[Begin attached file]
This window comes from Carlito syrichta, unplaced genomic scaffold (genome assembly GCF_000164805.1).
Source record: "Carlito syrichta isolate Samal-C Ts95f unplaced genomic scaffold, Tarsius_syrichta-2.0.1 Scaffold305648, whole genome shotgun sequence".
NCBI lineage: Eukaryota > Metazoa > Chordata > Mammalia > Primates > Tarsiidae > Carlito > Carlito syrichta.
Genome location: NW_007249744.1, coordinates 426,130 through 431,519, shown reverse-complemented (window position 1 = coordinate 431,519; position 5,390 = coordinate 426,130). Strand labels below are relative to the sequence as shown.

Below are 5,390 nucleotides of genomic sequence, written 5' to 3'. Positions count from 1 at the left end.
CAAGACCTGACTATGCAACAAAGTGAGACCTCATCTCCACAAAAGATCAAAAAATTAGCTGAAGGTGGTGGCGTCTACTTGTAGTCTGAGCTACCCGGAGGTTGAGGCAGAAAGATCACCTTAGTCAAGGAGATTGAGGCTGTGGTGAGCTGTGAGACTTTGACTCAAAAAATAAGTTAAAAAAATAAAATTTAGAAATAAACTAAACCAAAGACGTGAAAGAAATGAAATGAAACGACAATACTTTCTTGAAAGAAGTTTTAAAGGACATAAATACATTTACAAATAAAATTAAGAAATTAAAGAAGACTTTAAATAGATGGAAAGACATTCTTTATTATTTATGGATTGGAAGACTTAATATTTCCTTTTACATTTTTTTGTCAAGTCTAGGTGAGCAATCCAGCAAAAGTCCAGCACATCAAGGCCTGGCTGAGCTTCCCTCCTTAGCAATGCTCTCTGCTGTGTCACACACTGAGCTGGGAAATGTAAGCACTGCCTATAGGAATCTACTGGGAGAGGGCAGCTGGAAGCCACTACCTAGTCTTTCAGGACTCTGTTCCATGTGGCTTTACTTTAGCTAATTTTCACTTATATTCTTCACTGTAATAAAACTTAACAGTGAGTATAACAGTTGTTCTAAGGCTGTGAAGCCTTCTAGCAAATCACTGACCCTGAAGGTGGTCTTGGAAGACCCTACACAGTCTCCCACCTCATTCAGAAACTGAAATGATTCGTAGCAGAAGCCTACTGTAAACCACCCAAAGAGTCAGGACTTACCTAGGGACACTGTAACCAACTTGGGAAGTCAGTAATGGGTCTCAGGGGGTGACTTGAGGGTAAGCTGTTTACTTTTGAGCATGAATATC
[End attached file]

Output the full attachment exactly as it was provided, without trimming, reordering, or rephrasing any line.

This window comes from Carlito syrichta, unplaced genomic scaffold (genome assembly GCF_000164805.1).
Source record: "Carlito syrichta isolate Samal-C Ts95f unplaced genomic scaffold, Tarsius_syrichta-2.0.1 Scaffold305648, whole genome shotgun sequence".
NCBI lineage: Eukaryota > Metazoa > Chordata > Mammalia > Primates > Tarsiidae > Carlito > Carlito syrichta.
Genome location: NW_007249744.1, coordinates 426,130 through 431,519, shown reverse-complemented (window position 1 = coordinate 431,519; position 5,390 = coordinate 426,130). Strand labels below are relative to the sequence as shown.

Below are 5,390 nucleotides of genomic sequence, written 5' to 3'. Positions count from 1 at the left end.
CAAGACCTGACTATGCAACAAAGTGAGACCTCATCTCCACAAAAGATCAAAAAATTAGCTGAAGGTGGTGGCGTCTACTTGTAGTCTGAGCTACCCGGAGGTTGAGGCAGAAAGATCACCTTAGTCAAGGAGATTGAGGCTGTGGTGAGCTGTGAGACTTTGACTCAAAAAATAAGTTAAAAAAATAAAATTTAGAAATAAACTAAACCAAAGACGTGAAAGAAATGAAATGAAACGACAATACTTTCTTGAAAGAAGTTTTAAAGGACATAAATACATTTACAAATAAAATTAAGAAATTAAAGAAGACTTTAAATAGATGGAAAGACATTCTTTATTATTTATGGATTGGAAGACTTAATATTTCCTTTTACATTTTTTTGTCAAGTCTAGGTGAGCAATCCAGCAAAAGTCCAGCACATCAAGGCCTGGCTGAGCTTCCCTCCTTAGCAATGCTCTCTGCTGTGTCACACACTGAGCTGGGAAATGTAAGCACTGCCTATAGGAATCTACTGGGAGAGGGCAGCTGGAAGCCACTACCTAGTCTTTCAGGACTCTGTTCCATGTGGCTTTACTTTAGCTAATTTTCACTTATATTCTTCACTGTAATAAAACTTAACAGTGAGTATAACAGTTGTTCTAAGGCTGTGAAGCCTTCTAGCAAATCACTGACCCTGAAGGTGGTCTTGGAAGACCCTACACAGTCTCCCACCTCATTCAGAAACTGAAATGATTCGTAGCAGAAGCCTACTGTAAACCACCCAAAGAGTCAGGACTTACCTAGGGACACTGTAACCAACTTGGGAAGTCAGTAATGGGTCTCAGGGGGTGACTTGAGGGTAAGCTGTTTACTTTTGAGCATGAATATC